Brain research generates and applies big, multidimensional and multifunctional data with different levels of sensitivity. The usability, quality, integrity, availability and security of these data are critical to excellent neuroscience research and innovation. To ensure these essential qualities, as well as adherence to the FAIR data principles, EBRAINS has established a comprehensive framework and structure for responsible data governance, which revolves around individuals, processes and technology.
The Human Brain Project has worked to provide researchers who are using the EBRAINS research infrastructure with the skills needed to identify and address ethical, legal, and societal issues that arise from brain research. Helping to shape the direction of neuroscience in ways that serve the public interest. To fulfil this goal, we have developed training that delves into the nature of this framework and explores its practical implementations within EBRAINS data processing workflows.
EBRAINS provides access to a wide array of neuroscience data from various sources, formats and modalities, including human and non-human animal subjects, with a strong emphasis on ensuring high-quality data collection that is both responsible and ethical. In a series of presentations, Damian Eke (Research Fellow at De Montfort University and the Data Governance Coordinator for the HBP and EBRAINS), Simisola Akintoye (Lecturer in Law at De Montfort University and the HBP Data Protection Officer), and William Knight (Senior Research Fellow at De Montfort University and Ethics Compliance Manager for the HBP and EBRAINS) provide guidance to EBRAINS data providers and users on what is expected of the human and animal data that is shared through EBRAINS services.
The first part of the training focuses on the Data Governance structure we have developed for EBRAINS. The video is an introduction to responsible Data Governance and discusses the framework of people, processes and technologies needed for data governance. It explores the different strategies employed to oversee data protection, including the implementation of data protection impact assessments and the responsibilities of the data protection officer. You will learn how to address these issues in ways that are socially acceptable, ethically responsible and legally compliant from Damian Eke, Simisola Akintoye and William Knight.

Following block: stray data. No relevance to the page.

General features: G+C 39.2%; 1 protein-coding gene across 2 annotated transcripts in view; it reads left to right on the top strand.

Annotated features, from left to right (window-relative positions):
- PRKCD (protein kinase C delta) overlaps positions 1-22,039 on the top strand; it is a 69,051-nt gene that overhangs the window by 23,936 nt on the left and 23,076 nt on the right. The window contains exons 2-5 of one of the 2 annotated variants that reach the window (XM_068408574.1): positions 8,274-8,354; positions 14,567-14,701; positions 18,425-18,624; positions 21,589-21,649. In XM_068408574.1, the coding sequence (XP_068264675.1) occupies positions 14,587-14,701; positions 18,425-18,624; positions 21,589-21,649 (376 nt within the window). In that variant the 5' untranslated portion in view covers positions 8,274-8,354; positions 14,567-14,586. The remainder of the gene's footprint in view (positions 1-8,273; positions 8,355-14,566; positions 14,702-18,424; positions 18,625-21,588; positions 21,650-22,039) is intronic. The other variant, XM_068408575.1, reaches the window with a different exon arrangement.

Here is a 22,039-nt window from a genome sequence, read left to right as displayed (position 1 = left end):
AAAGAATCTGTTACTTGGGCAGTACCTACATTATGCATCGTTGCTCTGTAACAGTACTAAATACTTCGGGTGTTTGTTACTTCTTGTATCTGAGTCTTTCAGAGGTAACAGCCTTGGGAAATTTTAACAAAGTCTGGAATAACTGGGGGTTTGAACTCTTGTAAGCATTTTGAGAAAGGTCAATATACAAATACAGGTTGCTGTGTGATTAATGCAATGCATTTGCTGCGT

The second part of the training address the specific criteria for handling and sharing animal datasets on EBRAINS service. Mice, rats, non-human primates – these research subjects are living creatures and any data collected from them should be done responsibly, ethically and in compliance with the law. William Knight presents and discusses the requirements around the ethical use of animal data in research. This presentation outlines the ethical expectations for sharing animal research data through EBRAINS service and highlights the measures taken by EBRAINS to address this issue. In addition to William Knight’s introduction to the topic, we recommend that data providers consult the EBRAINS data provision protocol, which you can find among the terms listed on the EBRAINS website.
This training is a part of a series of training modules explaining and reflecting on the Human and animal data in EBRAINS and how this approach can enable better science and innovation. The training covers human and animal data, gender, diversity and inclusion, researcher awareness and research integrity, dual use of concern and misuse ethics and RRI dimensions of knowledge transfer and commercialization, neuroethics, consciousness & AI ethics, and science communication. A module on public engagement and foresight is under development and will be available soon.
Want to know more about Responsible Research and Innovation in the Human Brain Project, more information can be found on the Ethics and Society webpage.